T-Mobile is offering the most alerts including voice, data, and international roaming alerts. Automatic alerts are set up, and you can check your minutes, text messages, or data by dialing a code on your phone. To check Whenever Minutes, dial #MIN#. Text messages, you dial #MSG#, and data is #WEB#. To check your balance, due date, or payment history you simply dial #BAL#. If you are a prepaid customer you dial #999#.

AT&T is offering data alerts. You can get a courtesy text or email when you reach 65, 90, or 100-percent of your data usage for the month. You can dial *3282# or *DATA# to get a text message with your usage, or check online or through an app.

According to the FCC chart, Sprint is offering international roaming alerts.

Verizon offers data and international roaming alerts.  There is an online tool that you can check for your limits, or you can dial #MIN or #DATA for the respective information. You can also setup usage controls, but there is a small fee attached.

Wireless companies work together to protect your stolen phone

So many people can’t live without their smartphone. If you ever stand on a street corner, you’ll see one person after another talking, texting, or scrolling through emails. That $2-300 device you have in your hand, wallet, or purse are wanted by thieves. In major cities across the country, 30-40% of robberies involve cell phones. Now, the Federal Communications Commission (FCC) and cell phone carriers are teaming up to make that stolen device useless.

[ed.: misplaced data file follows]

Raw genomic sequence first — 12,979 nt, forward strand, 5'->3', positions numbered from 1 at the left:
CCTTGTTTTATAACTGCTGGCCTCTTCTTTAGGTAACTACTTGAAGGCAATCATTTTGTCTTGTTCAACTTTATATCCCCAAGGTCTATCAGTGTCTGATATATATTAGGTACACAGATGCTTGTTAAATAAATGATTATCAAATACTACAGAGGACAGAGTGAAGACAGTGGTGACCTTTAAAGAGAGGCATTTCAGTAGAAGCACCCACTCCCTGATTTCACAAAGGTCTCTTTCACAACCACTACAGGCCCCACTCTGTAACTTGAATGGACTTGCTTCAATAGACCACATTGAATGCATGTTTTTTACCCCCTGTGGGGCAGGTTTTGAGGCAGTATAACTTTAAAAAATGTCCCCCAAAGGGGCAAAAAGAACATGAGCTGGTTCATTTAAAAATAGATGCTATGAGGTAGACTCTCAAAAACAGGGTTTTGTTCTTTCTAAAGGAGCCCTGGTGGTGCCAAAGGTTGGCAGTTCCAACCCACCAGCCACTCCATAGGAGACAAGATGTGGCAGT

Smartphones are full of personal information. If it ends up in a thieves hands, he could wreak havoc on your financial and personal life just by pushing a few buttons.  Within six months, AT&T, T-Mobile, Sprint, and Verizon will beginning deterring theft and secure customer data. If you report your wireless device stolen, the provider will make it impossible to use that electronic item again. The program will be roll out over the next 18 months.